Atlanta Restaurant Owner Chad Dillon Introduces Pitch Competition To Help Currently Incarcerated Convicted Felons
Photo Credit: Frank Murphy / Chad Dillon

Atlanta Restaurant Owner Chad Dillon Introduces Pitch Competition To Help Currently Incarcerated Convicted Felons

Convicted felons in Atlanta, GA, will now have a chance at a new start, thanks to the efforts of entrepreneur Chad Dillon.

 

 

Making A Difference

The 31-year-old CEO and Founder of The Boiler Seafood Atlanta wanted to help his community beyond the restaurant walls.

Recognizing those near and dear to his heart have been incarcerated or faced potential felonies, he wanted to create a gateway for others in similar situations to find success.

Dillon launched a business plan pitch competition, emulating ABC’s “Shark Tank” for the members of the Metro-Atlanta Reentry Prison’s – Aces Program.

“I started the competition because I knew I wanted to impact my community in a way bigger than food! I understand that some people who make bad decisions are not bad people,” Dillon told AfroTech in an e-mail interview. “Some of my closest friends and family members have been incarcerated or faced potential felonies for one bad decision. I know if they applied the knowledge, tools, pertinent business ideas, and success to reentry and business, they can have the ultimate potential to be successful if they apply themselves.”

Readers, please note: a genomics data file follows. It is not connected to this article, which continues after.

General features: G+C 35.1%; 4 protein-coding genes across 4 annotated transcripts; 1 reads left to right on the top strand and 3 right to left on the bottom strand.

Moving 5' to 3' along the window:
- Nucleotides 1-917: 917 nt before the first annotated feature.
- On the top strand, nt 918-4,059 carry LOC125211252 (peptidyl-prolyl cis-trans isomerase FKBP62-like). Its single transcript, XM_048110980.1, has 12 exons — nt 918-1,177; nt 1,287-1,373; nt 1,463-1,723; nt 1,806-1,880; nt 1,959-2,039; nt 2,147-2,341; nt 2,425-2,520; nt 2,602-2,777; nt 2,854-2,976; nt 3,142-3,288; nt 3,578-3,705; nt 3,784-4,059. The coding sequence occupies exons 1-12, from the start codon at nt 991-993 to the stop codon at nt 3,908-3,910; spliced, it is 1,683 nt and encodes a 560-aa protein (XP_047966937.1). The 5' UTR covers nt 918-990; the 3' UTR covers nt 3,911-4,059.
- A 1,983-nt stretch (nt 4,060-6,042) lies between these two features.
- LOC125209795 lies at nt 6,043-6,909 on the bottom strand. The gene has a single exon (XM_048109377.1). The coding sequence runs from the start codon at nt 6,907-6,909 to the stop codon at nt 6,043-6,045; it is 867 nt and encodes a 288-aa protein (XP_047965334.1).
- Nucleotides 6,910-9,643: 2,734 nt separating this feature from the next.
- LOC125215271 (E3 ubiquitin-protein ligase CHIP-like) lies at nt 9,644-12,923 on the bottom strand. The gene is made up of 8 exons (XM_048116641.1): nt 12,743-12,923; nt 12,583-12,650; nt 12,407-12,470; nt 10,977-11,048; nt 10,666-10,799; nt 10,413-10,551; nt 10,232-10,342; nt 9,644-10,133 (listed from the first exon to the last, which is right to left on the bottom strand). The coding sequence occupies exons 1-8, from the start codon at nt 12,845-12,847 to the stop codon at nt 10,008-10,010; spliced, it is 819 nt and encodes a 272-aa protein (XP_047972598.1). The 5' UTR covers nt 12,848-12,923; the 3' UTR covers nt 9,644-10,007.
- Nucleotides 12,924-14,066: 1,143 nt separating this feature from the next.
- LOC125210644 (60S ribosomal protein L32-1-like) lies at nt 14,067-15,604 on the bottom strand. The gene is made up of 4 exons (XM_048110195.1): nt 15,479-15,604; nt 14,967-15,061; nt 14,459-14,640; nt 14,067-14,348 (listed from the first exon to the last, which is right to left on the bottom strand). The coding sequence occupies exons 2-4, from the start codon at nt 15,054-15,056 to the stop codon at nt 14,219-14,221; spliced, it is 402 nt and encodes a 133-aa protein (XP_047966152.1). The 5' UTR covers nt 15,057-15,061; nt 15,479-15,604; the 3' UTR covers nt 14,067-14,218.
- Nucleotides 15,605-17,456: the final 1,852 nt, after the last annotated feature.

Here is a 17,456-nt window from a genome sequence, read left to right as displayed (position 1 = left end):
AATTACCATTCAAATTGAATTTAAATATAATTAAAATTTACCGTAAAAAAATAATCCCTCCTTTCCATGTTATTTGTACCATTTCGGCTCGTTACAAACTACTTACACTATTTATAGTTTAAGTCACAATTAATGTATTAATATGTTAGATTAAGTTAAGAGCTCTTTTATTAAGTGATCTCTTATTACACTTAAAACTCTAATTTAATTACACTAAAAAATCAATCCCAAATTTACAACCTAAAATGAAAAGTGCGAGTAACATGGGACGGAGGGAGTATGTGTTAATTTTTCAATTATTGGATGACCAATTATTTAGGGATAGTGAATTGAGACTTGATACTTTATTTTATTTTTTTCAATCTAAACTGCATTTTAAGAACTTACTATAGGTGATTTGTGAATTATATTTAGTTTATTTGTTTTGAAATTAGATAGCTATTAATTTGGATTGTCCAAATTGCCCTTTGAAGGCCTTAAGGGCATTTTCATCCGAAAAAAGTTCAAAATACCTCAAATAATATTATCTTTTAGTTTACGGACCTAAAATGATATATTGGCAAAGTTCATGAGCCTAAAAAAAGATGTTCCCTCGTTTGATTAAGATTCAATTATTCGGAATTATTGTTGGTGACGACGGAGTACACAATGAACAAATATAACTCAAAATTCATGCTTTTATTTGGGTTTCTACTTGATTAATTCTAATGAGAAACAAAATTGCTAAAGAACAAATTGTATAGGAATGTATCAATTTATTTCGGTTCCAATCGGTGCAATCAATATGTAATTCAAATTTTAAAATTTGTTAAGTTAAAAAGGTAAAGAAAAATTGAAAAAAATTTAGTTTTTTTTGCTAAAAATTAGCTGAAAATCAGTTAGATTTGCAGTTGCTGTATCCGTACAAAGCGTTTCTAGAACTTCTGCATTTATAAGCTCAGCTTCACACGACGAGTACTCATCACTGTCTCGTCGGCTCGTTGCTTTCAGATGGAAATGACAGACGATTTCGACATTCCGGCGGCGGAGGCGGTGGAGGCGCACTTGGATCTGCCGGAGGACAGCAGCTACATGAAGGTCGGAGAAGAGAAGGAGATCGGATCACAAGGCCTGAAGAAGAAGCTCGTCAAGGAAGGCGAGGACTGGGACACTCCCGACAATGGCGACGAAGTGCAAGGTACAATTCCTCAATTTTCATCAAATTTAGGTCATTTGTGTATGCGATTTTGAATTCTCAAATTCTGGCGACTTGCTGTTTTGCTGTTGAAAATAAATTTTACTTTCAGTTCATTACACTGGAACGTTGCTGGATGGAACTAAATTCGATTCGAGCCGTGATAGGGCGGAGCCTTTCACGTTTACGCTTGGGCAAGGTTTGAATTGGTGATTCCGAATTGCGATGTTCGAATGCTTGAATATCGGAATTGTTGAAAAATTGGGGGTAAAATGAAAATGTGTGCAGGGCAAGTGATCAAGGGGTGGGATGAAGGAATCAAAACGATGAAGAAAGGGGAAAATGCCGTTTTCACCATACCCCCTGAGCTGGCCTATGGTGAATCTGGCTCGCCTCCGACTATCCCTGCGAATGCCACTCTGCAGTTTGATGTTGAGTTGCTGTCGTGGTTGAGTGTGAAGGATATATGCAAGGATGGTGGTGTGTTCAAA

Over $10K Being Awarded

To set up participants for success and fuel their entrepreneurship journey, five participants received $2,000, according to a press release.

The recipients were selected by Dillon, former NFL player and philanthropist, Frank Murphy; Pastor and Philanthropist, Trell Web; ViaPath Technologies CEO, Deb Alderson; and VP of Reintegration and Community Engagement, Tony Lowden.

Courtesy Photo

The additional participants received $1,000 to help get their business up and running once their sentence is complete.

“This competition is really a passion for me! When asked how I would like to contribute to society I really wanted to know how I could support the incarcerated community and convicted felons,” Dillon said. “With all the crime going on in the world and in Atlanta specifically, I wanted to do something that would assist in reducing crime and show these men that with commitment and applied knowledge, they can be successful. I have not only presented these gentlemen with money but also, I look forward to providing solutions and knowledge for these men to re-enter society and establish legitimate business concepts, along with business mentorship.”

New Restaurants To Employ Convicted Felons

Dillon and Lowden plan to reach more prisons by scaling the business competition nationally, and that’s not all.

In addition to scaling, Dillon plans to open five new restaurants in Atlanta that will employ convicted felons. He plans to provide mentorship and share business insights and opportunities to encourage a new way of living.